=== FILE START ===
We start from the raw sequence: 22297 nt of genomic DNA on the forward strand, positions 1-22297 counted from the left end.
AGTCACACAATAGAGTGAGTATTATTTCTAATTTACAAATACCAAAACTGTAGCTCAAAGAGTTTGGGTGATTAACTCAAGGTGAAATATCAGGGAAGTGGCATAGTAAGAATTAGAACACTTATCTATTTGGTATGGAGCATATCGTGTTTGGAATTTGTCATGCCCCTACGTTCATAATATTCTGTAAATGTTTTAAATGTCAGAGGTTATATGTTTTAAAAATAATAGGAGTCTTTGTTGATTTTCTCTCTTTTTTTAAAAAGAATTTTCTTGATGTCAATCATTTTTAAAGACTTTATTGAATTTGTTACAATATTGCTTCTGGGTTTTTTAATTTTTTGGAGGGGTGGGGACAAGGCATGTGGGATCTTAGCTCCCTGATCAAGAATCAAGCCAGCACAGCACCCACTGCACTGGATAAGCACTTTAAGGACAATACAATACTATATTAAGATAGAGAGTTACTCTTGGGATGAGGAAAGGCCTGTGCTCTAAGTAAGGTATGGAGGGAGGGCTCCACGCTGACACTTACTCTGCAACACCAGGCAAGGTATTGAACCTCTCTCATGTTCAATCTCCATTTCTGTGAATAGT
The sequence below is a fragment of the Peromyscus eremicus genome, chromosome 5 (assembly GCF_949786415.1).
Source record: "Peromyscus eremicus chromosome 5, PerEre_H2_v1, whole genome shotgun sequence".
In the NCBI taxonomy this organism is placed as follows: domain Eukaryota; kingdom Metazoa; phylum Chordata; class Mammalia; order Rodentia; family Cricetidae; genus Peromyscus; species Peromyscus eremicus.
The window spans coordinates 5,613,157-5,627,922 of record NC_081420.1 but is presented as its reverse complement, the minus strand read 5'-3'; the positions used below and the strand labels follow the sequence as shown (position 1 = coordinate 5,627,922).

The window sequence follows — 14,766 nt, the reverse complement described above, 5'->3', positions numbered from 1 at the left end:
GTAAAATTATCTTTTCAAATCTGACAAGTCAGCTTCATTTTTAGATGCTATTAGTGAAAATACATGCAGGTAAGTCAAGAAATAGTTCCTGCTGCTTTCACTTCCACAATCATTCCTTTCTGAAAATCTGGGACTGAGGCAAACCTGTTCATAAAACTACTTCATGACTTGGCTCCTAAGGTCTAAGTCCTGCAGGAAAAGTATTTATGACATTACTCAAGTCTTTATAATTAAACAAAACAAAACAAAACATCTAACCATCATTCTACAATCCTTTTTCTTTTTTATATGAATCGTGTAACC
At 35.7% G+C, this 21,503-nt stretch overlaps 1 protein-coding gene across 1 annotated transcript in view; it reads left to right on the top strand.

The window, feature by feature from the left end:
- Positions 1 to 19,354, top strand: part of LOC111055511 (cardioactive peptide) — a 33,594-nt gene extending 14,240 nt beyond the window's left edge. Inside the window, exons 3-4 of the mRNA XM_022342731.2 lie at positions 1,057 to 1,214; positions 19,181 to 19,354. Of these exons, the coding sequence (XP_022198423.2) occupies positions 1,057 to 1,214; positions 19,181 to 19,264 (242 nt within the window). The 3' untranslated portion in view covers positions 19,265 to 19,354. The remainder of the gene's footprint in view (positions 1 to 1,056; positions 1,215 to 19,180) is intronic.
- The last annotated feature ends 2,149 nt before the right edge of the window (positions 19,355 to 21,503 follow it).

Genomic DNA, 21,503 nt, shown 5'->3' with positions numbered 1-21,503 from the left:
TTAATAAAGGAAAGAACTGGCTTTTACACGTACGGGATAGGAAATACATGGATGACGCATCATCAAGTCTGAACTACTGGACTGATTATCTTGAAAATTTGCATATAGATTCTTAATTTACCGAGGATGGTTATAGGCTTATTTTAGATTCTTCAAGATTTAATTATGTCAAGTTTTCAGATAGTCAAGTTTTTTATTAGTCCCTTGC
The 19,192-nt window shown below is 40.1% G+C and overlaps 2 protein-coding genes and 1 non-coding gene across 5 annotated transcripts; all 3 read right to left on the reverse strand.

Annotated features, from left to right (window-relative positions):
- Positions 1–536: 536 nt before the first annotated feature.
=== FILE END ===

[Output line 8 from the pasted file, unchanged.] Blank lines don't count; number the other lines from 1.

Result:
GTAAAATTATCTTTTCAAATCTGACAAGTCAGCTTCATTTTTAGATGCTATTAGTGAAAATACATGCAGGTAAGTCAAGAAATAGTTCCTGCTGCTTTCACTTCCACAATCATTCCTTTCTGAAAATCTGGGACTGAGGCAAACCTGTTCATAAAACTACTTCATGACTTGGCTCCTAAGGTCTAAGTCCTGCAGGAAAAGTATTTATGACATTACTCAAGTCTTTATAATTAAACAAAACAAAACAAAACATCTAACCATCATTCTACAATCCTTTTTCTTTTTTATATGAATCGTGTAACC